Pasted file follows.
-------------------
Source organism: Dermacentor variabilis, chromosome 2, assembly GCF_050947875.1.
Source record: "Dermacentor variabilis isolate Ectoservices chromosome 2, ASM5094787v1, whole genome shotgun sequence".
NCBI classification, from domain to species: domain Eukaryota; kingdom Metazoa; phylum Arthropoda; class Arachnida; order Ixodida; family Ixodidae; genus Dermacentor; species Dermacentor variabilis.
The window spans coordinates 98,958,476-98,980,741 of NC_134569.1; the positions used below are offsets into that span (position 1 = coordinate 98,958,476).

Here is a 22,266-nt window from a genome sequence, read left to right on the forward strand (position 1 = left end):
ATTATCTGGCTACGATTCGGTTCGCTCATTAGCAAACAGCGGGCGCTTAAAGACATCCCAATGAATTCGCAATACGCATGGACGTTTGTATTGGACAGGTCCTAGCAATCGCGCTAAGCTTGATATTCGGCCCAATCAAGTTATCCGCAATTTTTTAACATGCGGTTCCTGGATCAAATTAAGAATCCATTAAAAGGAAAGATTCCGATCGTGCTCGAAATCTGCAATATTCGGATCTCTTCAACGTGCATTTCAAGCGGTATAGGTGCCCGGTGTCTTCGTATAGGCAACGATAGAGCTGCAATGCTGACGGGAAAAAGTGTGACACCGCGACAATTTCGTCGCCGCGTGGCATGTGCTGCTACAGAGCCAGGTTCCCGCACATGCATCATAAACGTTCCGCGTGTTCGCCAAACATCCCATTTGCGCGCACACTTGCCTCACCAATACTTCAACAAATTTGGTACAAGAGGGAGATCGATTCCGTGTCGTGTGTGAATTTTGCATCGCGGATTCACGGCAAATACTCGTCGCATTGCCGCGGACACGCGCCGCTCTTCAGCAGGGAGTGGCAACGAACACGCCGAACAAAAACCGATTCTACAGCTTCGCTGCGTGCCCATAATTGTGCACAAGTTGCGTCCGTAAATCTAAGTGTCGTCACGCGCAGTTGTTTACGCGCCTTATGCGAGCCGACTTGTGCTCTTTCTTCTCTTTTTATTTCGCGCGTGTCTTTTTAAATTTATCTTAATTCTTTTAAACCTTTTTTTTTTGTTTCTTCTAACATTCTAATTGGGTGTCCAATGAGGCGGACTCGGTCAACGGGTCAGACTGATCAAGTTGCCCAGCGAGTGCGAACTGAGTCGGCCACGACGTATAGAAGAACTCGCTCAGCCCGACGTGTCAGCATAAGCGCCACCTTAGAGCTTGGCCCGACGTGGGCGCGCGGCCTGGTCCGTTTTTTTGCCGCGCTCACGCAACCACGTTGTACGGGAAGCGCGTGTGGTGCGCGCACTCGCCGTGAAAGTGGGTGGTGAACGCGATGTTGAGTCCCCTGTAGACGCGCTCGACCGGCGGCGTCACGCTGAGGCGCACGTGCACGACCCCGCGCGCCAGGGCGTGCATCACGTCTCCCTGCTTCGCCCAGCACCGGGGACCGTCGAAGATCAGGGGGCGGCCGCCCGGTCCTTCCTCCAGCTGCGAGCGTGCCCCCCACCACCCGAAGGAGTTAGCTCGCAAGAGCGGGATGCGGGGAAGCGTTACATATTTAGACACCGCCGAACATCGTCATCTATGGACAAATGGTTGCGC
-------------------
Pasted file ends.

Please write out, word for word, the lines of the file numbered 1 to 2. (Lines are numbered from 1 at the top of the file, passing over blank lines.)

Source organism: Dermacentor variabilis, chromosome 2, assembly GCF_050947875.1.
Source record: "Dermacentor variabilis isolate Ectoservices chromosome 2, ASM5094787v1, whole genome shotgun sequence".